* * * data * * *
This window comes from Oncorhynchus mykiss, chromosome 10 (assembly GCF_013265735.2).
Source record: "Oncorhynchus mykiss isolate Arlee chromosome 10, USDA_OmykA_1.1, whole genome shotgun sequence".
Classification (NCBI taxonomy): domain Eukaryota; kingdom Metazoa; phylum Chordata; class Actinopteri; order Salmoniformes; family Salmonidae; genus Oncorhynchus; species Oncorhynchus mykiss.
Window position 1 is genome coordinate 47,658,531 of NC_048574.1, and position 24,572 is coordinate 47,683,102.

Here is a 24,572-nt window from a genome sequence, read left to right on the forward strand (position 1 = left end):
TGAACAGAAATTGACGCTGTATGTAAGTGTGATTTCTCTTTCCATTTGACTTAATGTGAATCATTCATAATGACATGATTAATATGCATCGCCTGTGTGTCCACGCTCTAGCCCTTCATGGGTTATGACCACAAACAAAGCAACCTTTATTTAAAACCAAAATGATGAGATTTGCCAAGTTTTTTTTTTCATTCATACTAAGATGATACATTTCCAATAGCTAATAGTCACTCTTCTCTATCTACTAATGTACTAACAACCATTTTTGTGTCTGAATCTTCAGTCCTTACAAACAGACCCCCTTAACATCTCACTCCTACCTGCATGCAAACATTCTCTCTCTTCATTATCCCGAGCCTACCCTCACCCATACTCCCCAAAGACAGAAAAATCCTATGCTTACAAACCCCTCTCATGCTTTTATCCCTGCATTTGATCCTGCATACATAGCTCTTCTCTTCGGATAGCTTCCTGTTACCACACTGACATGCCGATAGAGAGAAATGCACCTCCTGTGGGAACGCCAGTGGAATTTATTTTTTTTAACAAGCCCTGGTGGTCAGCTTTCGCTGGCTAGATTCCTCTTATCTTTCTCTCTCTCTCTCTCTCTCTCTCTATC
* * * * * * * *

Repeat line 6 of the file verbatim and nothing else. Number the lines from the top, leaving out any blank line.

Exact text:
TGAACAGAAATTGACGCTGTATGTAAGTGTGATTTCTCTTTCCATTTGACTTAATGTGAATCATTCATAATGACATGATTAATATGCATCGCCTGTGTGTCCACGCTCTAGCCCTTCATGGGTTATGACCACAAACAAAGCAACCTTTATTTAAAACCAAAATGATGAGATTTGCCAAGTTTTTTTTTTCATTCATACTAAGATGATACATTTCCAATAGCTAATAGTCACTCTTCTCTATCTACTAATGTACTAACAACCATTTTTGTGTCTGAATCTTCAGTCCTTACAAACAGACCCCCTTAACATCTCACTCCTACCTGCATGCAAACATTCTCTCTCTTCATTATCCCGAGCCTACCCTCACCCATACTCCCCAAAGACAGAAAAATCCTATGCTTACAAACCCCTCTCATGCTTTTATCCCTGCATTTGATCCTGCATACATAGCTCTTCTCTTCGGATAGCTTCCTGTTACCACACTGACATGCCGATAGAGAGAAATGCACCTCCTGTGGGAACGCCAGTGGAATTTATTTTTTTTAACAAGCCCTGGTGGTCAGCTTTCGCTGGCTAGATTCCTCTTATCTTTCTCTCTCTCTCTCTCTCTCTCTCTATC